Mughal emporer Akbar has been treated with disdain by quite a few ‘official’ historians in Pakistan. Yet another great Mughal king, Aurangzeb is seen as an exemplary prototype Pakistani sovereign. Akbar is scorned at for bringing Islam into disrepute by adopting an overtly pluralistic disposition. Some of his detractors also go as far as accusing him of being a heretic.
However Aurangzeb the last major Mughal monarch of India is praised for dismantling the ‘deviances’ introduced by his great-grandfather Akbar. But was Akbar really a heretic? Or Aurangzeb, a radiant symbol of piety?
Dr. Mubarak Ali believes that Muslim monarchs in India — who were ruling over a region which had a Hindu majority — were always more pragmatic than pious. But nationalist historian I.H. Qureshi went to great lengths to explain why (in the context of Pakistan) Akbar could never be praised in the same breath as Aurangzeb.
In a 1962 book of his, Qureshi wrote that Akbar’s inclusive policies were detrimental to the process of early Muslim nationalism. Qureshi suggested that even though Aurungzeb somewhat corrected the course of evolution of early Muslim nationhood, it was too late. The empire collapsed after the arrival of the British and due to the gradual strengthening of the Hindus, a process which Qureshi believes began during Akbar’s reign.
People project their own contemporary obsession on historical figures
No concrete evidence has ever surfaced which can substantiate that, indeed, an idea of Muslim nationhood was evolving in India between the 13th and 18th centuries. On the contrary, Muslim rulers explained themselves according to their ethnic lineages and languages and also recruited men from among their own regional and linguistic communities.
One group of invaders was distrustful of the other on the basis of differing ethnic backgrounds and origins. Dynasties were established when one set of Muslim conquerors overwhelmed and overthrew another group of imperial Muslims.
Even during Akbar’s reign, Persian-speaking Muslim migrants and high-bred Hindu Rajputs were preferred over local Muslim converts.
Claiming that some prototype version of Muslim nationhood was developing during the height of Muslim rule in India is nothing more than a fanciful historical concoction.
There was little or no concept of Muslim nationhood in India before the 19th century. Muslims were a diverse lot divided by race, class and ethnicity. In fact these divisions were actively encouraged by the Muslim rulers for various racial and political reasons.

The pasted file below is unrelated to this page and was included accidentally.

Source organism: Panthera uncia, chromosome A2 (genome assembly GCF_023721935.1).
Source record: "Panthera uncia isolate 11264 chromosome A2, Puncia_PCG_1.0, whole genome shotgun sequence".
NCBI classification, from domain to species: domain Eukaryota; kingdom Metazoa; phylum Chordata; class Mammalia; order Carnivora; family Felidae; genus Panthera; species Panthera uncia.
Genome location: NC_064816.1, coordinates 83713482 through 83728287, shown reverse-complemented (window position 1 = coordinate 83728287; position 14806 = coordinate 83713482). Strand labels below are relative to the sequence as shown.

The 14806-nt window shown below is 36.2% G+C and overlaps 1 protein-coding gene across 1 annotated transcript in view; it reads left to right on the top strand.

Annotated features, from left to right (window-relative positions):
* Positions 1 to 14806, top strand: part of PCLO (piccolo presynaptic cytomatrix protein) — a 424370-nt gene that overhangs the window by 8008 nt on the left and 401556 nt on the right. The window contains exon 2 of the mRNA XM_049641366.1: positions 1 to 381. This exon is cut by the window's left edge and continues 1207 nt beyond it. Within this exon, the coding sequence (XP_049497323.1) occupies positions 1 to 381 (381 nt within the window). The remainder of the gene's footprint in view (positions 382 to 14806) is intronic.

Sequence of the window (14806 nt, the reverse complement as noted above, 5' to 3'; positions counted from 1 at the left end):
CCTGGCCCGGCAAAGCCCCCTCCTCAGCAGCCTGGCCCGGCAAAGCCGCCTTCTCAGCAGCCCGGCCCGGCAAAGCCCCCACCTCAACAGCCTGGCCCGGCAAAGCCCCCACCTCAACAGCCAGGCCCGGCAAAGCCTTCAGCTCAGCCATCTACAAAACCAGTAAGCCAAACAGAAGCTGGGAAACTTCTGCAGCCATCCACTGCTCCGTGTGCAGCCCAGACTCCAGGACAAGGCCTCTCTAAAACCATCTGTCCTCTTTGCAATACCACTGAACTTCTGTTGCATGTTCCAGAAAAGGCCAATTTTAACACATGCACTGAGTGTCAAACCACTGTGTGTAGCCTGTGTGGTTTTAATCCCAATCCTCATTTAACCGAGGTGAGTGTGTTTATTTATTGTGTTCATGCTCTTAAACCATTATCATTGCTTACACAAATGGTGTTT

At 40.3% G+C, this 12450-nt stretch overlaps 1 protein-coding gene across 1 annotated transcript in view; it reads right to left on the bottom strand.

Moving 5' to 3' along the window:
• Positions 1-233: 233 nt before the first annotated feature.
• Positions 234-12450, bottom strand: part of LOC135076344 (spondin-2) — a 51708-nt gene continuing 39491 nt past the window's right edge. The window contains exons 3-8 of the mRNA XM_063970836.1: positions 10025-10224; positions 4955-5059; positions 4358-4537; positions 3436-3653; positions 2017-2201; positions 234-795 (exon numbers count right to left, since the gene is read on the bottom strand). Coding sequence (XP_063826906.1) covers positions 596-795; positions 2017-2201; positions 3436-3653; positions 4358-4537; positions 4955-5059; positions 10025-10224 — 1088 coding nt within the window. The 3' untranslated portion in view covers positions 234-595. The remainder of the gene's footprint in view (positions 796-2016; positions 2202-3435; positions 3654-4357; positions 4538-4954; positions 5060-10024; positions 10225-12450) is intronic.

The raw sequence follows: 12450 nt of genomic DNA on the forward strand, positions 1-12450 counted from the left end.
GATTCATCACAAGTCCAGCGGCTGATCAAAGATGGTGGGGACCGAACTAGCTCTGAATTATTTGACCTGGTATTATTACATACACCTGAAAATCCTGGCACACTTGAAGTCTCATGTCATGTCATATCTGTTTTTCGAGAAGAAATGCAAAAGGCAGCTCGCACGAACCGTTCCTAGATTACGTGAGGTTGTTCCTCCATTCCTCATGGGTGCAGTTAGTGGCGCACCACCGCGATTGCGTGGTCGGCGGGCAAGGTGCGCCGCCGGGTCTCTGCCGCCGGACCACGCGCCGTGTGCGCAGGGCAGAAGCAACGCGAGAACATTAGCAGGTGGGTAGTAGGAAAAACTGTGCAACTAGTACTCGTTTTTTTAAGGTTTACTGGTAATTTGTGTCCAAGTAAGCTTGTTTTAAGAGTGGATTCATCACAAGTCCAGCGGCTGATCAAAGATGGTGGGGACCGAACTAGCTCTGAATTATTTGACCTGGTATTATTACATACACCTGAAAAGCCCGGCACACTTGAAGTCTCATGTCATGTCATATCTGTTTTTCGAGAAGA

Islam only appeared as a battle cry during Muslim invasions but after the invaders had settled down to rule this region, they did so through sheer pragmatism.
Aurangzeb’s inclination to lean on faith was more of a reaction. In his bid to come into power and replace his ailing father Shah Jehan, Aurangzeb’s chief opponent was his elder brother Dara Shikoh.
Dara was deeply impressed by the policies and spiritual disposition of his great-grandfather Akbar. More of a scholar than a warrior, Dara studied Muslim and Hindu scriptures and was an ardent follower of Sufism.
Dara had managed to gather support and popularity from common Muslims and Hindus in and around the seat of power in Delhi. So when he was defeated by Aurangzeb, and captured, he was immediately executed after a group of clerics declared Dara an apostate.
An interesting latter-day manifestation of the whole conflict between Aurangzeb and Dara has been the manner in which it has become part of the on-going debate on what constitutes Pakistani nationhood.
For example, till this day Dara is championed by those who see Pakistani nationalism as something whose original intent was pluralistic. A 2014 play called Dara, authored by a leading Pakistani playwright Shahid Nadeem, suggested that the conflict between the two brothers bore the hallmarks of the same sectarian and sub-sectarian conflicts found in Pakistan today.
Aurangzeb on the other end is hailed as a hero by those who claim that Pakistani nationalism is a by-product of Muslim nationhood which began to develop in South Asia after the 8th century invasion of Muhammad Bin Qasim.
They believe that this nationhood’s roots are more prominent in the lands and cultures of the Muslims who galloped in from Arabia and Central Asia.
Though Aurangzeb ruled for almost 50 years, after his death in 1707 the once powerful Mughal Empire began to crumble, suffering from the social and political inertia which had begun to develop during his regime.
However today in Pakistan, the pro-Aurangzeb narrative seems to be somewhat floundering. During the fourth year of Gen Zia’s dictatorship in 1981, I was a 9th grade student at a school in Karachi. The mentioned narrative was starting to peak, fully sanctioned by the dictatorship.
One of the annual plays at my school that year was to be about Mughal rule in India. Though none of my more talented classmates had managed to bag roles of Mughal kings up to Aurangzeb, the producers of the play were still struggling to find boys for the roles of Aurangzeb, Dara Shikoh and for another one of Shah Jehan’s sons Murad.
Almost all the interested boys from my class auditioned for Aurangzeb’s role. No one was interested in playing Dara. The boy who managed to get the role of Aurangzeb was the proudest fellow on that day.
Thirty-three years later in 2014, the same guy, who had retained his interest in acting, appeared in front of the producers of Shahid Nadeem’s play Dara. No, not to play Aurangzeb, but Dara Shikoh. When he failed to win the role, he was advised to try for some other role in the play, maybe even that of Aurangzeb.
He refused. He told the producers: ‘I am best suited to play Dara, because I personally identify with him …’
Published in Dawn, Sunday Magazine, September 18th, 2016